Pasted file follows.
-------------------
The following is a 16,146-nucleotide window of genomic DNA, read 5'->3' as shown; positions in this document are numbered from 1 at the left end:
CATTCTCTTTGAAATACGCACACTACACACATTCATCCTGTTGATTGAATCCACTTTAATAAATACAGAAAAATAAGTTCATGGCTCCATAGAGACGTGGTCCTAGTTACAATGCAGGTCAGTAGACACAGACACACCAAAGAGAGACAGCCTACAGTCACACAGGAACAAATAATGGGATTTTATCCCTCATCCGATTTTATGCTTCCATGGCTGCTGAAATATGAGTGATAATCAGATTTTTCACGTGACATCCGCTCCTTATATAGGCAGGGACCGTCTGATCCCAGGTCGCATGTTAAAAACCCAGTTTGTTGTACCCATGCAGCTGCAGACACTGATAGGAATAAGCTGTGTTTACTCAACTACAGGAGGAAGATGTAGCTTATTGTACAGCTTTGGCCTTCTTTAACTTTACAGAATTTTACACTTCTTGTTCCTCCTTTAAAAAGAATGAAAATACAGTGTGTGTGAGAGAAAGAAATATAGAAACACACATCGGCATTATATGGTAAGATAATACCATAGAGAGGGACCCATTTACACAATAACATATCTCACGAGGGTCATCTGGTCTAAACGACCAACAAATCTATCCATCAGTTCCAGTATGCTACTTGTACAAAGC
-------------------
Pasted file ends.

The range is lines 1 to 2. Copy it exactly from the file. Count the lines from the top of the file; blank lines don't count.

The following is a 16,146-nucleotide window of genomic DNA, read 5'->3' as shown; positions in this document are numbered from 1 at the left end:
CATTCTCTTTGAAATACGCACACTACACACATTCATCCTGTTGATTGAATCCACTTTAATAAATACAGAAAAATAAGTTCATGGCTCCATAGAGACGTGGTCCTAGTTACAATGCAGGTCAGTAGACACAGACACACCAAAGAGAGACAGCCTACAGTCACACAGGAACAAATAATGGGATTTTATCCCTCATCCGATTTTATGCTTCCATGGCTGCTGAAATATGAGTGATAATCAGATTTTTCACGTGACATCCGCTCCTTATATAGGCAGGGACCGTCTGATCCCAGGTCGCATGTTAAAAACCCAGTTTGTTGTACCCATGCAGCTGCAGACACTGATAGGAATAAGCTGTGTTTACTCAACTACAGGAGGAAGATGTAGCTTATTGTACAGCTTTGGCCTTCTTTAACTTTACAGAATTTTACACTTCTTGTTCCTCCTTTAAAAAGAATGAAAATACAGTGTGTGTGAGAGAAAGAAATATAGAAACACACATCGGCATTATATGGTAAGATAATACCATAGAGAGGGACCCATTTACACAATAACATATCTCACGAGGGTCATCTGGTCTAAACGACCAACAAATCTATCCATCAGTTCCAGTATGCTACTTGTACAAAGC